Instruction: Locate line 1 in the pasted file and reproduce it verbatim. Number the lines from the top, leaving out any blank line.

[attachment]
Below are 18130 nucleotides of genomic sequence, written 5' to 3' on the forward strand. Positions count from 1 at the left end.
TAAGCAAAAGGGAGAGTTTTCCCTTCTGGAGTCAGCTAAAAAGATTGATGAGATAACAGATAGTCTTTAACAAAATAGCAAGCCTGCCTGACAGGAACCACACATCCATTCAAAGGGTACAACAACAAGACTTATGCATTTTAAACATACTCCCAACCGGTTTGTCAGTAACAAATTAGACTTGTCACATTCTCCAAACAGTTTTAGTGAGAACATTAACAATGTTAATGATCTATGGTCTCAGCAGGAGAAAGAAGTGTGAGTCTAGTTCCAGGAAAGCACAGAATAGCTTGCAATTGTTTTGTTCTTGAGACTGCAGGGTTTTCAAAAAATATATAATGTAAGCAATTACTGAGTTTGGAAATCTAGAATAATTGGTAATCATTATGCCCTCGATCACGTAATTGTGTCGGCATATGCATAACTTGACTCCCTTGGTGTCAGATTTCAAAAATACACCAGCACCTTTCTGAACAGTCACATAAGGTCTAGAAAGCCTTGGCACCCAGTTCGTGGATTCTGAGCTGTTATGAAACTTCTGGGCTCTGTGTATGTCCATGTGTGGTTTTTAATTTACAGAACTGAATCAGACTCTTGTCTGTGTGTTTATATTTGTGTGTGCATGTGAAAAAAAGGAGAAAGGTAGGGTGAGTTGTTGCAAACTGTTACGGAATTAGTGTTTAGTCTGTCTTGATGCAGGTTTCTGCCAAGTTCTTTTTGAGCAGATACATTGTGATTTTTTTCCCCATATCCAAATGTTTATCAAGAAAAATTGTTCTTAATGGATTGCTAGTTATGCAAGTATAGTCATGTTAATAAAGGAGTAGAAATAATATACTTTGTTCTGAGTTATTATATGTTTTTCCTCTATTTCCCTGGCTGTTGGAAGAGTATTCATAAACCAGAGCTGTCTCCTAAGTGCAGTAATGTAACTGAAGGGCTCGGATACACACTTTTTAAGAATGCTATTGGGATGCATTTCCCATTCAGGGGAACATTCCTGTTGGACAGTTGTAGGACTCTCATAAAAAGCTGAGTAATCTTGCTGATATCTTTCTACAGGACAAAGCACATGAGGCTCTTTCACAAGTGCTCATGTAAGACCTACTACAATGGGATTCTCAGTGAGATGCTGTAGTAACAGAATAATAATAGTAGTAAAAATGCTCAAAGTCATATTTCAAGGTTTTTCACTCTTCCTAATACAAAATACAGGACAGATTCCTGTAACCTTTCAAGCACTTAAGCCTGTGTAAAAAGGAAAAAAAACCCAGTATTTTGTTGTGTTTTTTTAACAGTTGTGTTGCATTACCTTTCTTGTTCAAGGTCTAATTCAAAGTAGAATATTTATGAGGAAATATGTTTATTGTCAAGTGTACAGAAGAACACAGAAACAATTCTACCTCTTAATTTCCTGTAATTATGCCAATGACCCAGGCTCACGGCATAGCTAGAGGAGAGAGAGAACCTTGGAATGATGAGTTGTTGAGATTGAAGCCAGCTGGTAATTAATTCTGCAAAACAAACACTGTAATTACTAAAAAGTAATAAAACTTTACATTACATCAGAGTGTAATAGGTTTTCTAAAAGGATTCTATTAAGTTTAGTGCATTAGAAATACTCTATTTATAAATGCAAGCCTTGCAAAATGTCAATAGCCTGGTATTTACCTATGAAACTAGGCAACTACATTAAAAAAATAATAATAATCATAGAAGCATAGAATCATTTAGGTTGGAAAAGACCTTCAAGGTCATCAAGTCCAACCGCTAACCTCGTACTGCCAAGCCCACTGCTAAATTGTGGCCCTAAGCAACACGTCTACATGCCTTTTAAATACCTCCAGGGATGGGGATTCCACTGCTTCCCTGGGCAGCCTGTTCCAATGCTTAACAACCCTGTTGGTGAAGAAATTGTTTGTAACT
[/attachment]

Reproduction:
Below are 18130 nucleotides of genomic sequence, written 5' to 3' on the forward strand. Positions count from 1 at the left end.